The problem with Smith’s theory is that it ignores the above finding of both the John Jay report and Dr. Paul Sullins that the problem was in the seminary itself. The real problem was with the gay subcultures that existed in some seminaries. So the question that needed answering was where were these gay subcultures coming from? Janet Smith doesn’t tell us. And Dr. Sullins’s report didn’t answer the question either. So I decided to find out for myself. The answer both shocked and sickened me.
What Did Theologians Teach About Pedophilia?
The problem, I discovered, was located in the theology departments of the late twentieth century. Embracing the ethos of the sexual revolution, theologians defended homosexuality and rejected the Church teaching that it is immoral and intrinsically disordered. Simply put, that was where the gay subcultures were coming from—from heretical theology departments that adopted the Freudian teaching that it is psychologically harmful to deny your sexual desires. But that’s not all!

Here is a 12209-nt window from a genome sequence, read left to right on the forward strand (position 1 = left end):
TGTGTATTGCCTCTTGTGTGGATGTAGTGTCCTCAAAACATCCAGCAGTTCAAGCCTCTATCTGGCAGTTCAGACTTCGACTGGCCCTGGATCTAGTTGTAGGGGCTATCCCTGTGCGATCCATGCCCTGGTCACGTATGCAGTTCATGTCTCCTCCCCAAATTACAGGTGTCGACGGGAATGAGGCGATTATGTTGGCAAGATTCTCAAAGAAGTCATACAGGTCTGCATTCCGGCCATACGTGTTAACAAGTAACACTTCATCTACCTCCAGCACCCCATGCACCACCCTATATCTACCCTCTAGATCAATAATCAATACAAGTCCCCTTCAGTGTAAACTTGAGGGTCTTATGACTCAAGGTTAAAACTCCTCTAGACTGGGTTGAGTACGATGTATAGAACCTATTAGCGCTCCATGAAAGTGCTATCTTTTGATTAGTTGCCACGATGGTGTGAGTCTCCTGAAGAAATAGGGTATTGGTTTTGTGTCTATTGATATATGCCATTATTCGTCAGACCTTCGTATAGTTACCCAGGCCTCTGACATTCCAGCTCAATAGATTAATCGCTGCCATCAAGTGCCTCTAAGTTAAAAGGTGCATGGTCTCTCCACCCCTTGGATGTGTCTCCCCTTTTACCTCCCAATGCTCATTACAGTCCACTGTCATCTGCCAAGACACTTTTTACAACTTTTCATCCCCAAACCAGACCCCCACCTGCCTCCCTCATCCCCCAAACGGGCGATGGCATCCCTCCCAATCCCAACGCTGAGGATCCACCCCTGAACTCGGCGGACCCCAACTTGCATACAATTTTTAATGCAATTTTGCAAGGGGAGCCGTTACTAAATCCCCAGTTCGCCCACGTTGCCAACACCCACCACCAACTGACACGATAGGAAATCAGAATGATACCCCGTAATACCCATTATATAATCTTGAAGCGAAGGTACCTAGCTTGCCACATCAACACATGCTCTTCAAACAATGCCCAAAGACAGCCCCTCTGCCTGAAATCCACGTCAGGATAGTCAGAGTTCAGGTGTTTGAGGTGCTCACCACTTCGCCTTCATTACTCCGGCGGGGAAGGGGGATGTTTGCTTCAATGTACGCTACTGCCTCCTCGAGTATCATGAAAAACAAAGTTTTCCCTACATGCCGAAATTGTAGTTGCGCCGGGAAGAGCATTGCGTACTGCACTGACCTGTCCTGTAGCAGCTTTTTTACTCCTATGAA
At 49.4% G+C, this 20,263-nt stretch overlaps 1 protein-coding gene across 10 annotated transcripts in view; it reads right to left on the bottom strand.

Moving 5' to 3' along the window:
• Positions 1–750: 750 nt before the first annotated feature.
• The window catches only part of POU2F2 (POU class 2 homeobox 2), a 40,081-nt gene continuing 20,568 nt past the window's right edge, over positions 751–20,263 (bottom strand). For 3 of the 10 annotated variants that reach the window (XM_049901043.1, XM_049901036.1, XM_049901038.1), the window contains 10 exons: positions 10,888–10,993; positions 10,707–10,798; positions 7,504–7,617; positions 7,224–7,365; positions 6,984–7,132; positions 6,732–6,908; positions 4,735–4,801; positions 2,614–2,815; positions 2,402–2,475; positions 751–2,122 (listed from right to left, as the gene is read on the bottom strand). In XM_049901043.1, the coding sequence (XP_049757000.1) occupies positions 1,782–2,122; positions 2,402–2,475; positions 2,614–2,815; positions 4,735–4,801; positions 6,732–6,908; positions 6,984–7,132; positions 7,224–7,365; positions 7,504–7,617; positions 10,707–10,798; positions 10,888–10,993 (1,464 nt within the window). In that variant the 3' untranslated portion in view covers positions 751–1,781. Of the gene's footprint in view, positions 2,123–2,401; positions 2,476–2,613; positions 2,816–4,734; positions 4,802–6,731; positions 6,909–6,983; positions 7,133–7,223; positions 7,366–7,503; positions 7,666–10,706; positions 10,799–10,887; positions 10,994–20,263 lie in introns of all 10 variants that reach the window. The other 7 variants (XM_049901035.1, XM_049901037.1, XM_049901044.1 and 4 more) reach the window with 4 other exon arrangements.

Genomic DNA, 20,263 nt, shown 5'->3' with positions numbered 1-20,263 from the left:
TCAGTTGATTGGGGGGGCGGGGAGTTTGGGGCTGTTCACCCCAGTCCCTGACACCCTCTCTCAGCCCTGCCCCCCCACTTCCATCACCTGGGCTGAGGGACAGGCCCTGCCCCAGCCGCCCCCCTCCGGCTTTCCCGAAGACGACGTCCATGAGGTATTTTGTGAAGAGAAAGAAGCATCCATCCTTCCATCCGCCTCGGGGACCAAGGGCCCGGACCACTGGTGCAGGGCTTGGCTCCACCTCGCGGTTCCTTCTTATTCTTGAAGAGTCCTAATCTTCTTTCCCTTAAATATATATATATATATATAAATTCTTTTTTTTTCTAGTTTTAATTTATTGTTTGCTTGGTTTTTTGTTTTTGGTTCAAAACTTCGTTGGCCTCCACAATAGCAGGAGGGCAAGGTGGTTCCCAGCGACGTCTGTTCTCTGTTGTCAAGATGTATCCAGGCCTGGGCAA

One theology text used in some seminaries in the seventies was The Sexual Language by Andre Guindon. It specifically addressed the question of pedophilia. (Guindon uses the term pedophilia restrictively to denote sexual relations with a prepubescent minor.) According to Guindon, scientific research revealed that pedophilia was not harmful to children and that the real victim was “the defenceless pedophile” who is “scapegoated” by “parents and citizens who pose as do-gooders” (p. 374). One book reported that The Sexual Language was used at the seminary where Rudy Kos studied, a priest who was later convicted of pedophilia. That very same seminary hosted Fr. Paul Shanley to give a guest lecture. What was his topic? Shanley was a public advocate for the legalization of pederasty. After the Boston Globe report came out in 2002, Shanley was arrested and convicted of child molestation.